Sir William Rothenstein – Portrait of William Butler Yeats

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Printed signature: Rothenstein 98 (bottom left). Lithograph, published 1899 (1898) on laid paper. Provenance: Formerly in the collection of Peter Roberts.


Irish poet William Butler Yeats first published his first works in the mid-1880s while a student at Dublin’s Metropolitan School of Art. He eventually dropped out, but he continued to write. Yeats’ early accomplishments included The Wanderings of Oisin and Other Poems (1889) and such plays as The Countess Kathleen (1892) and Deirdre (1907). In 1923, he was awarded the Nobel Prize for Literature. Yeats wrote several more influential works after receiving this honor, including The Tower (1928) and Words for Music Perhaps and Other Poems (1932). Yeats died in 1939. He is remembered as one of the most significant modern poets of all time.

Additional information


Sheet: 12 1/2 in. x 11 1/4 in. (31.9 cm x 28.8 cm.)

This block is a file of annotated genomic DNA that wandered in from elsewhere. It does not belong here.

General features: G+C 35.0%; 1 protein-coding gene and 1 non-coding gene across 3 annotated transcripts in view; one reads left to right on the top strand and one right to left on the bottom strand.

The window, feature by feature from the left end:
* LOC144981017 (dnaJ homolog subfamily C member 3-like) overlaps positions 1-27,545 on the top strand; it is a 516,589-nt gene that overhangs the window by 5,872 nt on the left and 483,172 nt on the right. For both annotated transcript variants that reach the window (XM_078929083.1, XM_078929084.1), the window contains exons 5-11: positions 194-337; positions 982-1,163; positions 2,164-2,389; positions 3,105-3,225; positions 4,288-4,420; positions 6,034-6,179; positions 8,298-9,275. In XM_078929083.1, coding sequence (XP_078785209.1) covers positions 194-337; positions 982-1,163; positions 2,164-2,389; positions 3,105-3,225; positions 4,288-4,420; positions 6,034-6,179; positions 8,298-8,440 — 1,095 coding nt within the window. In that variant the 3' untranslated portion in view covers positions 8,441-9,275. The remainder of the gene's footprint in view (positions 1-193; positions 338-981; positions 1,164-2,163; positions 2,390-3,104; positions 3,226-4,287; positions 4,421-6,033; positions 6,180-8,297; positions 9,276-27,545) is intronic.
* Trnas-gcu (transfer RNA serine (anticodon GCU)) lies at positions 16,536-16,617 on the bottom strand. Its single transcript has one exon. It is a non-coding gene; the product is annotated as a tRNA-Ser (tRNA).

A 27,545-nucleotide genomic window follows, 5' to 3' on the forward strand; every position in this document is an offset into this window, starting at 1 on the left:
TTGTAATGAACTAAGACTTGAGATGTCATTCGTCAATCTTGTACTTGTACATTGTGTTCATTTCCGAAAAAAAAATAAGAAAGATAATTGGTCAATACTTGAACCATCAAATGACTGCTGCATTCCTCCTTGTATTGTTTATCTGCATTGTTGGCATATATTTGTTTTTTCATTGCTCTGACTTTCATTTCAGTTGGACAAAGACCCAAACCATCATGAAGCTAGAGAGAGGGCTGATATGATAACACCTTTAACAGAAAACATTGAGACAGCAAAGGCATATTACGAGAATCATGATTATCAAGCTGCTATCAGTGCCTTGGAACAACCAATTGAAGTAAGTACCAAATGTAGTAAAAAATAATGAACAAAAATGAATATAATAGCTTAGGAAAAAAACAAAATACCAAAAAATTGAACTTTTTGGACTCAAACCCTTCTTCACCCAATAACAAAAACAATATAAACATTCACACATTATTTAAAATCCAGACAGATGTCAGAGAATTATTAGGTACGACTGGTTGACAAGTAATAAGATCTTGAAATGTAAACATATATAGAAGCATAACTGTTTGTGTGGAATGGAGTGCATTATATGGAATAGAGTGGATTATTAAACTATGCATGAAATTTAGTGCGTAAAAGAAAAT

Frame or Mount

Mount: 22 in x 16 in. (56 cm x 40.5 cm.)


Rothenstein, Sir William (1872-1945)

Printmaker, teacher and writer. He was the son of a wool merchant and delighted in the grim landscape of his native Yorkshire, which was the subject of some early watercolours. His talent was recognized as early as 1891, when an exhibition of his work and that of Charles Conder at the Galerie Hadrien Thomas in Paris attracted the attention of many artists including Pissarro and Degas. After an inspiring four years he left Paris for Oxford where he made a number of portrait lithographs. Rothenstein was also prolific as a painter. In the early 1900s his style gradually evolved towards brighter colours in response to Post-Impressionism, but he never incorporated its more advanced developments into his own art. He had a particular feeling for the landscapes of Gloucestershire, where he lived from 1912 to 1919. During World War I Rothenstein was an Official War Artist to the British and Canadian armies on the Western Front, recording the devastation caused by war. Between 1920 and 1935 he served as Principal of the Royal College of Art, where his pupils included Henry Moore and Barbara Hepworth. Serious illness prevented him from drawing or painting in the mid 1920s. He had the pleasure of working as an artist almost to the end of his life. His son Michael Rothenstein (1908–93) was also an artist.